In conclusion the authors are unconvinced that Obamacare can be undone by administrative action alone, though they concede it could become less generous and function less smoothly as a result of meddling. But the Republicans need to be careful here, since administrative overreach in this regard is likely to be punished by the courts, stacking further humiliations on Trump’s already woeful record of mistakes and inactions. Worse still, there is a big and growing split in the Republican movement over Obamacare, and signs that some of the 19 states that resisted the Medicaid expansion are going to cave, further entrenching Obamacare’s role. In particular Kansas, whose economy has been completely wrecked by Republican Crazy Caucus economic ideals, is desperate for money and is very close to taking the Medicaid expansion because balancing the budget will require the extra money. Virginia’s governor is also trying to get that state covered, and activists are using failure to take the expansion and its associated funds as a stick to beat Republicans locally. With Trump’s popularity nosediving, the collapse of the American Health Care Act showing the impossibility of reform through Congress, and many of the areas that voted for Trump most vulnerable to executive action, it is unlikely that vulnerable Republicans are going to want to push this issue at a local level. So the conclusion of this opinion piece in the NEJM is that while Obamacare won’t work as well under Trump, it is unlikely to be seriously damaged. And the longer it continues to function, the harder it will be for Republicans to repeal it or to continue to even talk about it. My guess is that over the next two years – and especially as the mid-term elections approach and it begins to look like a wave election is going to swamp a lot of Republican congress people – we will see more states take the Medicaid expansion, and moderate Republicans begin to talk strong talk about repairing the existing law rather than destroying it. Whether any of them survive the mid-terms will be another question entirely – but if they don’t, they will be replaced by angry Democrats, raising the possibility that after a wave election in 2019 the Dems might be able to force a veto-proof bill across Trump’s desk, requiring him to sign a public option into law.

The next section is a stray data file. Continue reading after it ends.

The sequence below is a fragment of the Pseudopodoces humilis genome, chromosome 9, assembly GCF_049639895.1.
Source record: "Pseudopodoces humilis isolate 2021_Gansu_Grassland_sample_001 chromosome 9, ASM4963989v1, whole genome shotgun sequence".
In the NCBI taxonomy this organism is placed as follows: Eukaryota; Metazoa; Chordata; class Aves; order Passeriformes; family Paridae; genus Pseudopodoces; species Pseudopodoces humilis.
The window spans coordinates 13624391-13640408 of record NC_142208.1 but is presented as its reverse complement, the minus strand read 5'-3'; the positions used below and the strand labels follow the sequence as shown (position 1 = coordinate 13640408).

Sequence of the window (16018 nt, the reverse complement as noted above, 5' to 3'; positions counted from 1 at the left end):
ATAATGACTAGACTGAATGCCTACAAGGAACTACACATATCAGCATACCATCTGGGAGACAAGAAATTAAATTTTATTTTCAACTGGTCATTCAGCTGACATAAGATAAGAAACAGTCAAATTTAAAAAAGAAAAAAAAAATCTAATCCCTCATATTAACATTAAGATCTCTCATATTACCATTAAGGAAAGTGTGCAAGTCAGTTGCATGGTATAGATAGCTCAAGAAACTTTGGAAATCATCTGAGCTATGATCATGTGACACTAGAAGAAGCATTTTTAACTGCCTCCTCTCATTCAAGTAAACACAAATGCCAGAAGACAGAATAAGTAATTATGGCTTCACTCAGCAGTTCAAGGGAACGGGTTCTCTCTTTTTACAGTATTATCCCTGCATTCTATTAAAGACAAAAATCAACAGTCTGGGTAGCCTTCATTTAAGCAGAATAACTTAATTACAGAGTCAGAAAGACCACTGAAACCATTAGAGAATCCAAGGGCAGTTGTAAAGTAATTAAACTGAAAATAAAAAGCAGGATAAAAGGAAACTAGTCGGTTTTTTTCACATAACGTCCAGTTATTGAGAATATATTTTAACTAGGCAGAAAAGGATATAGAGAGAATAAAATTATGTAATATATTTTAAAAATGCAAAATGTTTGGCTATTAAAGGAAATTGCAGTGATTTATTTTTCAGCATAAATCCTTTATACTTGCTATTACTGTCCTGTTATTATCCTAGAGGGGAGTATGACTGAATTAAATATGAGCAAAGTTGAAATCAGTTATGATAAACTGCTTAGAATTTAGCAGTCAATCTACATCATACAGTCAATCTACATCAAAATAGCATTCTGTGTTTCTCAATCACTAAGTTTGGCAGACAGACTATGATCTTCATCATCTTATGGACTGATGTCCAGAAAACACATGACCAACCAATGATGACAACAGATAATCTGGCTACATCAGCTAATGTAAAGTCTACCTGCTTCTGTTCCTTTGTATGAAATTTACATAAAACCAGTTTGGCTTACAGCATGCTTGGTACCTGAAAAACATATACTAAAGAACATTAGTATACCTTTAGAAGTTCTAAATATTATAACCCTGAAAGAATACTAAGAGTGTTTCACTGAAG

Regardless of what happens at the next election, though, it appears that there is no easy way for the Republicans to undermine Obamacare enough to destroy it, and it would be increasingly reckless of them to try. Obama’s legacy looks to on increasingly solid ground, and I think it’s now safe to say that he was one of the greatest of the modern presidents. Who would have thought a Kenyan Muslim could go so far!?